Well well well. Talk about a rock and a hard place. Just about everyone I speak with is not so much choosing a candidate as refusing his competitor. A mantra currently being repeated is "I am not voting for Morsy, I am just rejecting Shafik," along with its opposite number "I am not voting for Shafik, I am just rejecting Morsy".
Far from attempting the futile and trying to prove who is a better candidate, the bulk of discussions focuses on who is "less worse."
For one thing, you can remove that emotional pressure of having to opt for the lesser of two evils, because there are other options. You don't have to choose Morsy just because you can't tolerate the idea of voting for Shafik, and likewise you don't have to choose Shafik just because you hate Morsy.
You may boycott or annul your vote.
But if - like me - you don't like the idea of the boycott for a reason or another, here are five, non-ideological, Egypt-centric, criteria for helping you (and perhaps me) decide who to vote for.
1. The Constitution
The only real guarantor of future political diversity and stability, human, civil and minority rights protection, ending of the police state and setting the stage for the development of a modern country is a sound constitution. Which of the two candidates is likely to help produce that? What process will each candidate propose/support for the formation of the constitution committee? Who is more likely to minimise the number of "special" articles favouring this faction or that group or this ideology or that power base?
2. Freedom of Political Activity
To minimise the risk of Egypt falling under the hegemony of the MB or remaining under the control of the army, freedom of political activity is a necessary ingredient.
We need to ask ourselves, who, Shafik or Morsy, is more likely to tolerate serious political competitors? Which one will accept the possibility of leaving power in four years, not just in person but as the group they each represent? Who will ensure Egypt can take first steps down the road to real political diversity? Who is more likely to allow forming parties by notification? Who will accept demonstrations and protests? How would each of them react in the face of a hundred, or a hundred thousand, chanting against him in Tahreer?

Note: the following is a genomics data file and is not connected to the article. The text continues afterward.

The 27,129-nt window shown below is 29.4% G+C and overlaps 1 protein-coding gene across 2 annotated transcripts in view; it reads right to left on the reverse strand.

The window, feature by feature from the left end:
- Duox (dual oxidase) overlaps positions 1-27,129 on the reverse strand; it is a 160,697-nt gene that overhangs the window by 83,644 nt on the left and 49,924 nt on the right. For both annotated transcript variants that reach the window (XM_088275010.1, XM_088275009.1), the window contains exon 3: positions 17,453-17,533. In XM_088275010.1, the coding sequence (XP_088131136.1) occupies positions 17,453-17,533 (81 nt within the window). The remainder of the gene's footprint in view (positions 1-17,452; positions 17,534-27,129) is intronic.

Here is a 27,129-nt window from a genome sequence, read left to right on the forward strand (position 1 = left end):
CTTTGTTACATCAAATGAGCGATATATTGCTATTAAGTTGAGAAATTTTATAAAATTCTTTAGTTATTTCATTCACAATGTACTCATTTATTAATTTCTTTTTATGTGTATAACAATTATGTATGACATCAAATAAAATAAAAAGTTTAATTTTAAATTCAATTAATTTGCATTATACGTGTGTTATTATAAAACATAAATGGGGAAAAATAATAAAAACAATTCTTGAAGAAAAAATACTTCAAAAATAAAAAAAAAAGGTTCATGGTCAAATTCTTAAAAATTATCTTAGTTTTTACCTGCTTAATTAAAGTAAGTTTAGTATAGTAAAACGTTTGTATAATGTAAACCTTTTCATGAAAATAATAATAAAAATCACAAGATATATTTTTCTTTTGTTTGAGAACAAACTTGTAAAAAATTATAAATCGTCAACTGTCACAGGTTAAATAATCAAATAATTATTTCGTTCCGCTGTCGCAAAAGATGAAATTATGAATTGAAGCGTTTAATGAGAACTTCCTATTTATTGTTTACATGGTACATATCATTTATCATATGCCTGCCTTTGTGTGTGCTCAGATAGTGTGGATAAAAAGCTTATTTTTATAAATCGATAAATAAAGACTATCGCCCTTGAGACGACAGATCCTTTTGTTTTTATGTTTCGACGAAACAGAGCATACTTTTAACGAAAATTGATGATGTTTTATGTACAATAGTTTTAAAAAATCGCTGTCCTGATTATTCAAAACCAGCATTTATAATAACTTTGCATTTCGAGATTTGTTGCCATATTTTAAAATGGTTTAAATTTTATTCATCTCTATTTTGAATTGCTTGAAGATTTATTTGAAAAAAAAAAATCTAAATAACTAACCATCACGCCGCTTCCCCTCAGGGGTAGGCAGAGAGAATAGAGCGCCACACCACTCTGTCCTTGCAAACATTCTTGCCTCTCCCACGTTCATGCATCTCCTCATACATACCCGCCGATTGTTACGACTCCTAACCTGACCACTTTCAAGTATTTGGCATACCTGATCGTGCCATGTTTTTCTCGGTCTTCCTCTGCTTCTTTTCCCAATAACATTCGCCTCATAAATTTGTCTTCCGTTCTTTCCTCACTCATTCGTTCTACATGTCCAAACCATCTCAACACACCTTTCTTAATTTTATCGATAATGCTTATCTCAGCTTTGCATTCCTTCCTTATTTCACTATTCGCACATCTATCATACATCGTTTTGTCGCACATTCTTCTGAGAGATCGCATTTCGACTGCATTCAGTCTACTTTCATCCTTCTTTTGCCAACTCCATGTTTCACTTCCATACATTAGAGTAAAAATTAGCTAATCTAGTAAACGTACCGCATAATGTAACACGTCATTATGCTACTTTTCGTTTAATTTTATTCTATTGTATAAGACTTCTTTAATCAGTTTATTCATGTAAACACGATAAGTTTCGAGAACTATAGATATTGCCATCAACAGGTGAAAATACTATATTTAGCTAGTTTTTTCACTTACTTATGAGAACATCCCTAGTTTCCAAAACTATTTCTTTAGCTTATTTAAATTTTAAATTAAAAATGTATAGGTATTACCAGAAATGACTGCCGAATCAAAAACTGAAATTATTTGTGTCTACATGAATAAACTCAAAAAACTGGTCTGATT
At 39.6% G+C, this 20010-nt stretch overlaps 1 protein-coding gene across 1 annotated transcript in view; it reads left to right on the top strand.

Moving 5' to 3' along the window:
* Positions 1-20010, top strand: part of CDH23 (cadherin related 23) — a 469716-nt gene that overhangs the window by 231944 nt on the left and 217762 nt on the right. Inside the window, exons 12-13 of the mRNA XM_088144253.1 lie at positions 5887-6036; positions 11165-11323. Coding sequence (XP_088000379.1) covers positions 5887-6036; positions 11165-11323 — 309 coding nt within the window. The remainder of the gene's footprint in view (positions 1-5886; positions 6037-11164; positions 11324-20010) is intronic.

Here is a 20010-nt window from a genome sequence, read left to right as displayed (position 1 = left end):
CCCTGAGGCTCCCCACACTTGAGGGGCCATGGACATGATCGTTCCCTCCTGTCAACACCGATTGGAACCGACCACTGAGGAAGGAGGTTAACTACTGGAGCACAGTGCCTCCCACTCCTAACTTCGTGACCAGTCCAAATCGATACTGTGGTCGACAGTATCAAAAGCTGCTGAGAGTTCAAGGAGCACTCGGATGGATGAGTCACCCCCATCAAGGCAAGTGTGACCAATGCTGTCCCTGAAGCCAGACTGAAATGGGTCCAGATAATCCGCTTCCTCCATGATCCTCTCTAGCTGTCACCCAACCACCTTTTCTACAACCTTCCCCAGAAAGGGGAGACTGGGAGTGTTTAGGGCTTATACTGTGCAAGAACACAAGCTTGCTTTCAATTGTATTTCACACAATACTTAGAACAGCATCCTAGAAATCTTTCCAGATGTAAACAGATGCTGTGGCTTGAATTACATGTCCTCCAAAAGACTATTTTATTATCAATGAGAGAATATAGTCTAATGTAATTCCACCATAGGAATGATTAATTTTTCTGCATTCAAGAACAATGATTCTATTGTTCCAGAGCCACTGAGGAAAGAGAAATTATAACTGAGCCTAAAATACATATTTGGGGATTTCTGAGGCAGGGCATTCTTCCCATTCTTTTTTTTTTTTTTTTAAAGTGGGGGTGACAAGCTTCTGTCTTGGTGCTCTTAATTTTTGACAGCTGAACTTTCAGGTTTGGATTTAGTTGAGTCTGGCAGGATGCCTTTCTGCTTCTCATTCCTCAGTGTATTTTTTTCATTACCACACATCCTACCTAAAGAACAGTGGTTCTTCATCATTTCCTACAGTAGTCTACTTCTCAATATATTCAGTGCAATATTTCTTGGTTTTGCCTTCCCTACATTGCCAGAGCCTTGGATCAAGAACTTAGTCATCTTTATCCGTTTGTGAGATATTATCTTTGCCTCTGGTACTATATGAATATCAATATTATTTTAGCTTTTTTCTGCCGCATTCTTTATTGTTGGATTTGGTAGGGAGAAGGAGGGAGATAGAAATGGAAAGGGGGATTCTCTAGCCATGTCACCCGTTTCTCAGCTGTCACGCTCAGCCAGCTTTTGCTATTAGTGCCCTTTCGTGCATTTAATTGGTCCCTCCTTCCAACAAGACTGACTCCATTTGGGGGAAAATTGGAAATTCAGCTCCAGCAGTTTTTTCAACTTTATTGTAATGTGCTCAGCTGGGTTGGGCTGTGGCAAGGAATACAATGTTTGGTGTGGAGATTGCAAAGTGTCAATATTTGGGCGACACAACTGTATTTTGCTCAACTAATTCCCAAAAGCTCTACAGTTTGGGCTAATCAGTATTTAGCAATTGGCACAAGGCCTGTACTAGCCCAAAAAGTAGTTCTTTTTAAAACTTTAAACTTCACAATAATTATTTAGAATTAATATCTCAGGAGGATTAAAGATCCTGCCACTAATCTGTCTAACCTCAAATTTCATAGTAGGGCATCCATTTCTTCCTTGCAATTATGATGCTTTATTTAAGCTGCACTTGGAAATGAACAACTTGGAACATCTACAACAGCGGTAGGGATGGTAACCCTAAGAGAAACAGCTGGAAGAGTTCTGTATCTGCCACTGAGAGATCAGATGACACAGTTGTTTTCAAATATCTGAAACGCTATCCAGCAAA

3. The Economy & Social Justice
All but a few Egyptian pockets are suffering to one degree or another. Some will have to skip the new Benz to be able to do the Cote d'Azure this summer; others are desperately saving to ensure they can pay school fees in September and others still are struggling to put even one daily meal on the table. But make no mistake, the past 15 months (and the year of the global financial crisis and rising food prices before them) have taken their fiscal toll on everyone. Which of the two candidates can get the economy moving again? To whose call will investors from the Arab Gulf and further afield respond? Who will be able to address the grievances and howling stomachs of the estimated 20% of the population living below the poverty line (income less than $1.25 per day)? Who is more likely to offer solutions to tackle sky-rocketing prices including basic food items? Who has a stronger, more viable, more balanced economic program?
4. Fighting Corruption
It has long been my contention that if you were to distil all of Egypt's problems and then filter the distilled product and put it through a fine sieve, you'd end up with: Corruption. Financial, political, judicial and indeed across-the-board governmental corruption were at the core of Egypt and the Egyptians' woes. Which of the two possible presidents do you believe will fight corruption? Which of the two will promote transparency in the awarding of government contracts and in the judicial system? Who is more likely to have the stronger impact on rampant bribery and nepotism? Which of the two can tighten the legal loopholes through which billions are syphoned from state coffers to private pockets?
5. Re-uniting the Country
Last, but by no means the least, Egypt is facing several rifts, between those pro and those anti the revolution, between Islamists and secularists and leftists and right wingers. These rifts threaten to widen and if they do, there is a lot at risk. Which of the two candidates is more likely to reunite Egyptians? Who can narrow the gaps between disparate and estranged groups? Who can provide the leadership needed to put differences aside and work for a common goal? Which candidate, Shafik or Morsy can paint a picture of the future which all Egyptians would like to be in?
I haven't a clue. If you decide, let me know.